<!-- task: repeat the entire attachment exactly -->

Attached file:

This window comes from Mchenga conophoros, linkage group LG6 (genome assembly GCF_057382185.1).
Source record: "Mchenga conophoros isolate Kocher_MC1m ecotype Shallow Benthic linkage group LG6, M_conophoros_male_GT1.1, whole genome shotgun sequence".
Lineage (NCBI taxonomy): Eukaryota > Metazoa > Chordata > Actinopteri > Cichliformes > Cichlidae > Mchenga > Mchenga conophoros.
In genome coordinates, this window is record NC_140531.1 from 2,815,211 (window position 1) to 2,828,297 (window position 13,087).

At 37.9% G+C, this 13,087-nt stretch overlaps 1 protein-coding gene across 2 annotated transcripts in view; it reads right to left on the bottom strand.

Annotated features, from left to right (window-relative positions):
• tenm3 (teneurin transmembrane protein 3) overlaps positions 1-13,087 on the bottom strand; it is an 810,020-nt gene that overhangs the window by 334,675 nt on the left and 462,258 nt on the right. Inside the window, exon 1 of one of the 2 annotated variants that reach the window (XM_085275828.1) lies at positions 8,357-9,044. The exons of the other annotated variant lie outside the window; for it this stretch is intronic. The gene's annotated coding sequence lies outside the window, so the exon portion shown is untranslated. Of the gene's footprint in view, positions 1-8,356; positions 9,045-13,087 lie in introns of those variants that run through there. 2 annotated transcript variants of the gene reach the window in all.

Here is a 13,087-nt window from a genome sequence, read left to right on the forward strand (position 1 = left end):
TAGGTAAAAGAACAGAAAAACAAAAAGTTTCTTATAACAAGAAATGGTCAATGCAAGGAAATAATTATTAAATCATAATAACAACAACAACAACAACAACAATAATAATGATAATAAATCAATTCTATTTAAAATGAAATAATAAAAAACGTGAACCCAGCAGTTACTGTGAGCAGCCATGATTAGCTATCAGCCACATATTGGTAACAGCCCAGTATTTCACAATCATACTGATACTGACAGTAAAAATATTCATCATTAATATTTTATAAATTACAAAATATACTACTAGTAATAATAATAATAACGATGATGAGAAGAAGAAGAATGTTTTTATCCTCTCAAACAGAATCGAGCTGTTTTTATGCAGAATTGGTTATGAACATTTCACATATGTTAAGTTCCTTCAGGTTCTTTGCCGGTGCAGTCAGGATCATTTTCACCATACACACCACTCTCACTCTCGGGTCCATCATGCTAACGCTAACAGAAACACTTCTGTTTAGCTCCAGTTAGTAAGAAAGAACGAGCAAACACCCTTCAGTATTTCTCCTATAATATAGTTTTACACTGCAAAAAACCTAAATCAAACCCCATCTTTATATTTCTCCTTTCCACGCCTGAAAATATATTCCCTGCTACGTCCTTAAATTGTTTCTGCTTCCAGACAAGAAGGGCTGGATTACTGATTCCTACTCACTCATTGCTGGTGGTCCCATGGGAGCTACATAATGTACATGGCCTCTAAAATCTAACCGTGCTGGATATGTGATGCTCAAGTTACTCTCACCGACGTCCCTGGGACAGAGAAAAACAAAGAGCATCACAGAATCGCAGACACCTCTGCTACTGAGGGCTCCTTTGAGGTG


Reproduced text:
This window comes from Mchenga conophoros, linkage group LG6 (genome assembly GCF_057382185.1).
Source record: "Mchenga conophoros isolate Kocher_MC1m ecotype Shallow Benthic linkage group LG6, M_conophoros_male_GT1.1, whole genome shotgun sequence".
Lineage (NCBI taxonomy): Eukaryota > Metazoa > Chordata > Actinopteri > Cichliformes > Cichlidae > Mchenga > Mchenga conophoros.
In genome coordinates, this window is record NC_140531.1 from 2,815,211 (window position 1) to 2,828,297 (window position 13,087).

At 37.9% G+C, this 13,087-nt stretch overlaps 1 protein-coding gene across 2 annotated transcripts in view; it reads right to left on the bottom strand.

Annotated features, from left to right (window-relative positions):
• tenm3 (teneurin transmembrane protein 3) overlaps positions 1-13,087 on the bottom strand; it is an 810,020-nt gene that overhangs the window by 334,675 nt on the left and 462,258 nt on the right. Inside the window, exon 1 of one of the 2 annotated variants that reach the window (XM_085275828.1) lies at positions 8,357-9,044. The exons of the other annotated variant lie outside the window; for it this stretch is intronic. The gene's annotated coding sequence lies outside the window, so the exon portion shown is untranslated. Of the gene's footprint in view, positions 1-8,356; positions 9,045-13,087 lie in introns of those variants that run through there. 2 annotated transcript variants of the gene reach the window in all.

Here is a 13,087-nt window from a genome sequence, read left to right on the forward strand (position 1 = left end):
TAGGTAAAAGAACAGAAAAACAAAAAGTTTCTTATAACAAGAAATGGTCAATGCAAGGAAATAATTATTAAATCATAATAACAACAACAACAACAACAACAATAATAATGATAATAAATCAATTCTATTTAAAATGAAATAATAAAAAACGTGAACCCAGCAGTTACTGTGAGCAGCCATGATTAGCTATCAGCCACATATTGGTAACAGCCCAGTATTTCACAATCATACTGATACTGACAGTAAAAATATTCATCATTAATATTTTATAAATTACAAAATATACTACTAGTAATAATAATAATAACGATGATGAGAAGAAGAAGAATGTTTTTATCCTCTCAAACAGAATCGAGCTGTTTTTATGCAGAATTGGTTATGAACATTTCACATATGTTAAGTTCCTTCAGGTTCTTTGCCGGTGCAGTCAGGATCATTTTCACCATACACACCACTCTCACTCTCGGGTCCATCATGCTAACGCTAACAGAAACACTTCTGTTTAGCTCCAGTTAGTAAGAAAGAACGAGCAAACACCCTTCAGTATTTCTCCTATAATATAGTTTTACACTGCAAAAAACCTAAATCAAACCCCATCTTTATATTTCTCCTTTCCACGCCTGAAAATATATTCCCTGCTACGTCCTTAAATTGTTTCTGCTTCCAGACAAGAAGGGCTGGATTACTGATTCCTACTCACTCATTGCTGGTGGTCCCATGGGAGCTACATAATGTACATGGCCTCTAAAATCTAACCGTGCTGGATATGTGATGCTCAAGTTACTCTCACCGACGTCCCTGGGACAGAGAAAAACAAAGAGCATCACAGAATCGCAGACACCTCTGCTACTGAGGGCTCCTTTGAGGTG